Unfortunately, Carrel’s interests extended into some unsavory areas. He was an outspoken proponent of eugenics, and lavished great praise on the Nazi program of exterminating those whom society believed to be inferior. After the German invasion, Carrel used his connections with the infamous Marshall Petain to secure an important medical post in Vichy France. After the country was liberated, Carrell was arrested and charged with treason, but he died in 1944, before he could stand trial.
The Face Behind the Mask
It turns out that Janos excels at crime, and when he discovers that he can get a detailed rubber mask made of his old face, he is determined to get the money it takes to have it made. When the mask is completed it gives Janos a waxy, heavy-lidded appearance, but women no longer scream when they see him.
Comments: Every movie is a self-contained universe, one that operates according to certain rules established by the screenwriter. In the case of The Face Behind the Mask, this universe is surprisingly arbitrary, stocked with characters and incidents that tilt wildly between the too good to be true and the too bad to be believed.
Within minutes of arriving at the New York waterfront, Janos happens to meet Detective Jim O’Hara, a cop so kind-hearted that he buys the newly-arrived immigrant an ice cream soda (!) and gets him into a clean, reputable flat on his personal recommendation. Before he’s even seen the room, Janos gets a job as a dishwasher in the diner downstairs. As Janos settles into bed that night, he shakes his head, unable to believe his incredible luck.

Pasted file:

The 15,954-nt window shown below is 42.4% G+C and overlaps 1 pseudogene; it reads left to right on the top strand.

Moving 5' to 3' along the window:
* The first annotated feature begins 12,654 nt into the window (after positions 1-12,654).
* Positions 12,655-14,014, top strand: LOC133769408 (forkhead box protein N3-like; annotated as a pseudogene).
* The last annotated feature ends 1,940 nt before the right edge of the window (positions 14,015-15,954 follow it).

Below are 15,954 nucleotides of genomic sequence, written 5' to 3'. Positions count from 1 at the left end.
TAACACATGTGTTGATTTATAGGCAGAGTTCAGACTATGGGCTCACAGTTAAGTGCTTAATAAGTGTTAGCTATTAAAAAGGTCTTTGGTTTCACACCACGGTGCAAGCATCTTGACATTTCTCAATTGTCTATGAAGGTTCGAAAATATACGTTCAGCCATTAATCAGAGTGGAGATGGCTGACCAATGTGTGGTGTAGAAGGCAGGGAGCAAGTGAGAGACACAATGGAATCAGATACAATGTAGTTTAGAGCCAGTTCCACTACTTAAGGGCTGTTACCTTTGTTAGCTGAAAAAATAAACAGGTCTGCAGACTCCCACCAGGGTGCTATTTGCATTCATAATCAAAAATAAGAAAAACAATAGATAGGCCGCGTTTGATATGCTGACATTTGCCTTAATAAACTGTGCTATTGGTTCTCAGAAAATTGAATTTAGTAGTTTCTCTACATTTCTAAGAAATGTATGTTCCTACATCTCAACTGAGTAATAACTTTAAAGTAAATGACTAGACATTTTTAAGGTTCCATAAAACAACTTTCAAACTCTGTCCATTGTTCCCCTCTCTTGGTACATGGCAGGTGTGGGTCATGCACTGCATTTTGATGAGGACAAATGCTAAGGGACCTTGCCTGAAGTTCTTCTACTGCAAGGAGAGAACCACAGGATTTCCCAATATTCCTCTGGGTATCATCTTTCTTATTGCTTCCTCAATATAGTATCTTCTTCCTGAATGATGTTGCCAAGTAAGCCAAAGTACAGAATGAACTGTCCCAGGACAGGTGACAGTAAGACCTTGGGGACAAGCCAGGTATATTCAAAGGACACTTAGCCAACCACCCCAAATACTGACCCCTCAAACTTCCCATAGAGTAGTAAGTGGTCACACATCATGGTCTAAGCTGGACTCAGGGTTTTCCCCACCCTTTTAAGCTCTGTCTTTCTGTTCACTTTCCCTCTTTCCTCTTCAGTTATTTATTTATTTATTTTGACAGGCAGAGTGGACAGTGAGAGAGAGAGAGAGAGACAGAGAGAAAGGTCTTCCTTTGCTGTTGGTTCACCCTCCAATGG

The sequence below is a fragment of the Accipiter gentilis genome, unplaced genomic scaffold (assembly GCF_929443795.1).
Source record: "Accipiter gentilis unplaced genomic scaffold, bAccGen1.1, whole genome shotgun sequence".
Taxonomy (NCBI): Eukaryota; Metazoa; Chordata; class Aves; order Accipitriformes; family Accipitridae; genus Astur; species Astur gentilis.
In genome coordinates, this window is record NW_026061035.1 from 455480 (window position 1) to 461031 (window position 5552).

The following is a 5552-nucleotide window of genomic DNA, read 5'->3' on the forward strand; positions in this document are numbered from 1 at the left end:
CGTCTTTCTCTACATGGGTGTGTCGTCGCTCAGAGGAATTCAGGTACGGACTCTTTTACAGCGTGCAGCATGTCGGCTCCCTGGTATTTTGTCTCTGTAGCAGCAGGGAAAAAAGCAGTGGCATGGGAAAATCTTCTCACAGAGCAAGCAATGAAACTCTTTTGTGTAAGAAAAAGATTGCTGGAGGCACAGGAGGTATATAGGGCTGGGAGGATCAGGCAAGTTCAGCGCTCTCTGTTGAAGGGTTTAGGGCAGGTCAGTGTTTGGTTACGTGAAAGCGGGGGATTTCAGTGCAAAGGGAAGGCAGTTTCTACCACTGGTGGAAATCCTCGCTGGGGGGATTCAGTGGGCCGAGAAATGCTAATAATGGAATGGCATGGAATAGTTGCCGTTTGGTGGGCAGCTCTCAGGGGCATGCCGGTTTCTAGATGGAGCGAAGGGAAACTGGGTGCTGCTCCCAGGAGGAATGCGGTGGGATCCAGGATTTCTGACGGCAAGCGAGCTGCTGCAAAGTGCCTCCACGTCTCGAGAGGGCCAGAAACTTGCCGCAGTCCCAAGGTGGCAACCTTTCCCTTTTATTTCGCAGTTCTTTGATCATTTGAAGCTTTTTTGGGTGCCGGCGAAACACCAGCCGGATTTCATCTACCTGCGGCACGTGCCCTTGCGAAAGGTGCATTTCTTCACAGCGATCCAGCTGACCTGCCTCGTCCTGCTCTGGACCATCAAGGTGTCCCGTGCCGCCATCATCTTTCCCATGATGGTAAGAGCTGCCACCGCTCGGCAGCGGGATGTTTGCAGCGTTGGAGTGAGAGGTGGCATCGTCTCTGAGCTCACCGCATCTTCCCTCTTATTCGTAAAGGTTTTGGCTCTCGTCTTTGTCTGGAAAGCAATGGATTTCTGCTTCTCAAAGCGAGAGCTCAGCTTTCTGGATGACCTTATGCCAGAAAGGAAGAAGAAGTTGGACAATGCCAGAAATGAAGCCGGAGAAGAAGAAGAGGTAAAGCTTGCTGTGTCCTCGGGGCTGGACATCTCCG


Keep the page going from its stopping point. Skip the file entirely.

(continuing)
Almost instantly, his luck reverses polarity, and Janos becomes the victim of almost absurd series of misfortunes. The apartment building he is in just happens to burn down the very first night he stays there; his face is horribly disfigured and he cannot find work because of his grotesque appearance. He runs out of money and he and his only friend, a petty thief named Dinky, are out on the street. Then Dinky gets pneumonia, and the two huddle miserably in an abandoned car, Dinky coughing miserably and seemingly doomed to death. An honest man, Janos is reluctant to take the safecracking job that Dinky’s too sick to perform; but out of desperation he does it.
Almost overnight, Janos’ fortunes shift again. He not only succeeds in keeping himself and Dinky alive, he quickly climbs the criminal ladder, becoming an underworld kingpin. He makes more money now than he would ever have done as a watchmaker, and he uses his money to obtain at great expense a custom-made rubber mask, one that is an identical copy of his old face.
This may seem like a crude or trivial thing for a crook to want, but the human face is the one piece of equipment you absolutely have to have in order to be accepted in human society. Indeed, the face is necessary even though the woman with whom he falls in love is blind. In a sense the mask was made not for her benefit, but for his own. It allows him to reclaim not only membership in the human race, but the human ability to love as well. And as we reach the movie’s conclusion, it allows him to act selflessly, in the best interests of Helen, even at the cost of his own life.
Interestingly, the mask we’re presented with in the movie isn’t a mask at all – Lorre simply had heavy makeup applied to his face, and a couple of pieces of tape were used to pull the skin taut. It helps drive home the symbolic function of the mask as the image we project to the world. You could argue that, given a chance to custom-order your face, it should be possible to upgrade from one belonging to Peter Lorre. On the other hand, perhaps it’s better to just be yourself.